Biologists are all about science. Well, actually they're all about bacteria, viruses, algae, fungi and parasites, but that's basically what we said.
The majority of your day at work will consist of conducting scientific experiments. Sounds pretty cool, right? Then you get to analyze the results. If that doesn't sound like a solid day, then we don't know does.
There is more than meets the eye when it comes to being a Biologist. For example, did you know that they make an average of $29.19 an hour? That's $60,721 a year!
Between 2018 and 2028, the career is expected to grow 5% and produce 900 job opportunities across the U.S.
There are certain skills that many Biologists have in order to accomplish their responsibilities. By taking a look through resumes, we were able to narrow down the most common skills for a person in this position. We discovered that a lot of resumes listed Communication skills, Emotional stamina and stability and Interpersonal skills.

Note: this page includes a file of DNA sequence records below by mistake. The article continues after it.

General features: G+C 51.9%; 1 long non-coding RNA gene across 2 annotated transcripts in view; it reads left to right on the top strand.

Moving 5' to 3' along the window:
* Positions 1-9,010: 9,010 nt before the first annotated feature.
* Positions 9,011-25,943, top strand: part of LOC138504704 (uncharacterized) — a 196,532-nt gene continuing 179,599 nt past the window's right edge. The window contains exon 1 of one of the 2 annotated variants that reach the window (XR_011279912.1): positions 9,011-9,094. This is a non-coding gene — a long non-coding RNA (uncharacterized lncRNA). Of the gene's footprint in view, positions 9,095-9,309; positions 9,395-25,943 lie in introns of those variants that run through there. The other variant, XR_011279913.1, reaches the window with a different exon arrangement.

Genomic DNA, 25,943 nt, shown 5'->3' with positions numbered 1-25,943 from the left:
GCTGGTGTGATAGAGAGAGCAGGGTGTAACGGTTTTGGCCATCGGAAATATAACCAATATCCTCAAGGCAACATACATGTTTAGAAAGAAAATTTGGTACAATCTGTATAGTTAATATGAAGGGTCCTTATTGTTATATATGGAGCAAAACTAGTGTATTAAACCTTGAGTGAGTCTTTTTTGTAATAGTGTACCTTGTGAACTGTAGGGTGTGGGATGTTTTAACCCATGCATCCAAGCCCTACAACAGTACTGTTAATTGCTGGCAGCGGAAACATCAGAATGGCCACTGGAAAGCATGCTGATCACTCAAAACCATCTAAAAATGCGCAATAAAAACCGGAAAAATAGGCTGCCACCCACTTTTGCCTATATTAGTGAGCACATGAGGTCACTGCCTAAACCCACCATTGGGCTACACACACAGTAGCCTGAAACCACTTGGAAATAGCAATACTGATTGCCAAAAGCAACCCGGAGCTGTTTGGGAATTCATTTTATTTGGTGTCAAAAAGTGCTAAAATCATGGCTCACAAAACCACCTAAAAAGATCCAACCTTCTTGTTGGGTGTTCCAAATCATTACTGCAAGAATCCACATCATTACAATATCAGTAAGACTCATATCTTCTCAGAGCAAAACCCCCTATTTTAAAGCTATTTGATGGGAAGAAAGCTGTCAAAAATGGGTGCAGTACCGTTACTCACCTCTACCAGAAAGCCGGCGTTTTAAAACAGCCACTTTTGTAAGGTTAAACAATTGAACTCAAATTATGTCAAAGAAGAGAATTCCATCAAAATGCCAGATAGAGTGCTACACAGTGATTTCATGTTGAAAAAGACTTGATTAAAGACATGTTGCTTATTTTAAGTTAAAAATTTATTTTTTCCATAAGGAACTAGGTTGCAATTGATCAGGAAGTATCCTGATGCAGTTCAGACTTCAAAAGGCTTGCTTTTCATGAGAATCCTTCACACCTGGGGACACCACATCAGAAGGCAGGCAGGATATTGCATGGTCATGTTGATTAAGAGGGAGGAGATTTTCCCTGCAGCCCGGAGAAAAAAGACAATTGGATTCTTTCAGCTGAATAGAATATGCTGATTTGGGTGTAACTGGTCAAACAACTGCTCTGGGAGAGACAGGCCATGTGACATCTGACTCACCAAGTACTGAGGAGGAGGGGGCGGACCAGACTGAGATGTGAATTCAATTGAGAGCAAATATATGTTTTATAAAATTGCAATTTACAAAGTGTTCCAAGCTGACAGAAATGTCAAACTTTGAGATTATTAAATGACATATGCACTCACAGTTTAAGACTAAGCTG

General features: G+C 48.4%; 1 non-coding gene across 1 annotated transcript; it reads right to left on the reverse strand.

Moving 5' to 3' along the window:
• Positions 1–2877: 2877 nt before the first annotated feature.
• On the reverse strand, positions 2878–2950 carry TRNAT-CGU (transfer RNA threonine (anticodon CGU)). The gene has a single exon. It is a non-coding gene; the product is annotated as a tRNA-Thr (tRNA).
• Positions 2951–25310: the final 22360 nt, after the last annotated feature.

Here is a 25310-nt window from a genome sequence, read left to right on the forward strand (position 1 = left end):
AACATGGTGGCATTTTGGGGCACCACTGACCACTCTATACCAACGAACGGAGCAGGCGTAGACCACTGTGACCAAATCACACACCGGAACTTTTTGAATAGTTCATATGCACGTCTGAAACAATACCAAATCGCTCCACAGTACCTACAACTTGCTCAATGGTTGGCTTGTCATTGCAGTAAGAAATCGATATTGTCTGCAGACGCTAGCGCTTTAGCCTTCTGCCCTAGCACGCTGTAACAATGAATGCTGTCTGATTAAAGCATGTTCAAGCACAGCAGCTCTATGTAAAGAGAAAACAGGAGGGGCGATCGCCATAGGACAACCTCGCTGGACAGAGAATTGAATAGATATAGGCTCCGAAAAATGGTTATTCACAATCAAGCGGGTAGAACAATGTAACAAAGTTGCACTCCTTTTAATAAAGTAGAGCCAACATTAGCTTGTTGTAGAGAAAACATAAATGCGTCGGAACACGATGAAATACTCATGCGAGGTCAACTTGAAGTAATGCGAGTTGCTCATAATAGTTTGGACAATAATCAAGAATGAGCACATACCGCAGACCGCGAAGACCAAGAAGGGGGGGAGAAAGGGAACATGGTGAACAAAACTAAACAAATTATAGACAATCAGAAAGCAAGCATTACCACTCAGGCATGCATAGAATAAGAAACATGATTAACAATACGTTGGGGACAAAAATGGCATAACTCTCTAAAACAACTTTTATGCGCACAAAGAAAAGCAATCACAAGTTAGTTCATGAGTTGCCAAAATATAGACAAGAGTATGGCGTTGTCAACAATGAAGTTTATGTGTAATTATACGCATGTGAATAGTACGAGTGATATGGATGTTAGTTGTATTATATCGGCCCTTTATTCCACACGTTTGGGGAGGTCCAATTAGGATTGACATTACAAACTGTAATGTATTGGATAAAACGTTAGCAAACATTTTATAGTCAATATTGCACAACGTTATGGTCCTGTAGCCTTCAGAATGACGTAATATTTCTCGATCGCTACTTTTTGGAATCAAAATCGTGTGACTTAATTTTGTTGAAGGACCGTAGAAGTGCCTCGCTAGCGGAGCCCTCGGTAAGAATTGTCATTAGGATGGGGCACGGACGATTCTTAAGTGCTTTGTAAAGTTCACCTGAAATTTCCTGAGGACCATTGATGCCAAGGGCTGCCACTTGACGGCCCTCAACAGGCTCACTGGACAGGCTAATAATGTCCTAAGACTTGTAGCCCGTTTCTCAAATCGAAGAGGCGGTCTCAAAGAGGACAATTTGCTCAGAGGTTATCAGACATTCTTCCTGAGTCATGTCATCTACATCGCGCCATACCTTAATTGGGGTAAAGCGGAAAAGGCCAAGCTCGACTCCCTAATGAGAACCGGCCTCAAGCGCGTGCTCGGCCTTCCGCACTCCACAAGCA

If you're interested in becoming a Biologist, one of the first things to consider is how much education you need. We've determined that 78.0% of Biologists have a bachelor's degree. In terms of higher education levels, we found that 13.1% of Biologists have master's degrees. Even though most Biologists have a college degree, it's impossible to become one with only a high school degree or GED.
Choosing the right major is always an important step when researching how to become a Biologist. When we researched the most common majors for a Biologist, we found that they most commonly earn Bachelor's Degree degrees or Master's Degree degrees. Other degrees that we often see on Biologist resumes include Associate Degree degrees or Doctoral Degree degrees.
You may find that experience in other jobs will help you become a Biologist. In fact, many Biologist jobs require experience in a role such as Research Assistant. Meanwhile, many Biologists also have previous career experience in roles such as Internship or Laboratory Technician.